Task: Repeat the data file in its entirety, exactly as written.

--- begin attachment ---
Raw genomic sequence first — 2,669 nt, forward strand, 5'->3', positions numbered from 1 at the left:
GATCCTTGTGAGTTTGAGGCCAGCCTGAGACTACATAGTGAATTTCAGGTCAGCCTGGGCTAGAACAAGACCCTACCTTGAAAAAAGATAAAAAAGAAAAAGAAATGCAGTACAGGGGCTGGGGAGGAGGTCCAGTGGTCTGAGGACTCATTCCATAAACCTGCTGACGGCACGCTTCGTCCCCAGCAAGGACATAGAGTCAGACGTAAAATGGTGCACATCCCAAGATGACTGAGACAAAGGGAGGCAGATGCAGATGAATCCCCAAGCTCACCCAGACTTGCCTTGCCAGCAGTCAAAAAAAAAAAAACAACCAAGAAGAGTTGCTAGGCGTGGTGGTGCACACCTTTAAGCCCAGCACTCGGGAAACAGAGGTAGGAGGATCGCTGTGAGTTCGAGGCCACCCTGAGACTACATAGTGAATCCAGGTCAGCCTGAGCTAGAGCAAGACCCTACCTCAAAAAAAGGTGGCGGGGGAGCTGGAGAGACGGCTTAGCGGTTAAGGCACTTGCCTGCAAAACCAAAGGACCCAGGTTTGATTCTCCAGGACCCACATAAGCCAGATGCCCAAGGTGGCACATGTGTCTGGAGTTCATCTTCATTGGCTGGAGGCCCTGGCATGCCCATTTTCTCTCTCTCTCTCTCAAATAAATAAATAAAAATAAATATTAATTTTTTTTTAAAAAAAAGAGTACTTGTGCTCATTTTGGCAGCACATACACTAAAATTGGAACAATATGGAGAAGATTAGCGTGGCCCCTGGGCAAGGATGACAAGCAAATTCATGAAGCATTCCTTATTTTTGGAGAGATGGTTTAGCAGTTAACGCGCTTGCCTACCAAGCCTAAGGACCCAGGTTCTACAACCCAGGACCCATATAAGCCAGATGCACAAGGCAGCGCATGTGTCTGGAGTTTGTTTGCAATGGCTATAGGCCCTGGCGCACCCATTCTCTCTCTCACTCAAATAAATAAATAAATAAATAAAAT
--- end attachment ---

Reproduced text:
Raw genomic sequence first — 2,669 nt, forward strand, 5'->3', positions numbered from 1 at the left:
GATCCTTGTGAGTTTGAGGCCAGCCTGAGACTACATAGTGAATTTCAGGTCAGCCTGGGCTAGAACAAGACCCTACCTTGAAAAAAGATAAAAAAGAAAAAGAAATGCAGTACAGGGGCTGGGGAGGAGGTCCAGTGGTCTGAGGACTCATTCCATAAACCTGCTGACGGCACGCTTCGTCCCCAGCAAGGACATAGAGTCAGACGTAAAATGGTGCACATCCCAAGATGACTGAGACAAAGGGAGGCAGATGCAGATGAATCCCCAAGCTCACCCAGACTTGCCTTGCCAGCAGTCAAAAAAAAAAAAACAACCAAGAAGAGTTGCTAGGCGTGGTGGTGCACACCTTTAAGCCCAGCACTCGGGAAACAGAGGTAGGAGGATCGCTGTGAGTTCGAGGCCACCCTGAGACTACATAGTGAATCCAGGTCAGCCTGAGCTAGAGCAAGACCCTACCTCAAAAAAAGGTGGCGGGGGAGCTGGAGAGACGGCTTAGCGGTTAAGGCACTTGCCTGCAAAACCAAAGGACCCAGGTTTGATTCTCCAGGACCCACATAAGCCAGATGCCCAAGGTGGCACATGTGTCTGGAGTTCATCTTCATTGGCTGGAGGCCCTGGCATGCCCATTTTCTCTCTCTCTCTCTCAAATAAATAAATAAAAATAAATATTAATTTTTTTTTAAAAAAAAGAGTACTTGTGCTCATTTTGGCAGCACATACACTAAAATTGGAACAATATGGAGAAGATTAGCGTGGCCCCTGGGCAAGGATGACAAGCAAATTCATGAAGCATTCCTTATTTTTGGAGAGATGGTTTAGCAGTTAACGCGCTTGCCTACCAAGCCTAAGGACCCAGGTTCTACAACCCAGGACCCATATAAGCCAGATGCACAAGGCAGCGCATGTGTCTGGAGTTTGTTTGCAATGGCTATAGGCCCTGGCGCACCCATTCTCTCTCTCACTCAAATAAATAAATAAATAAATAAAAT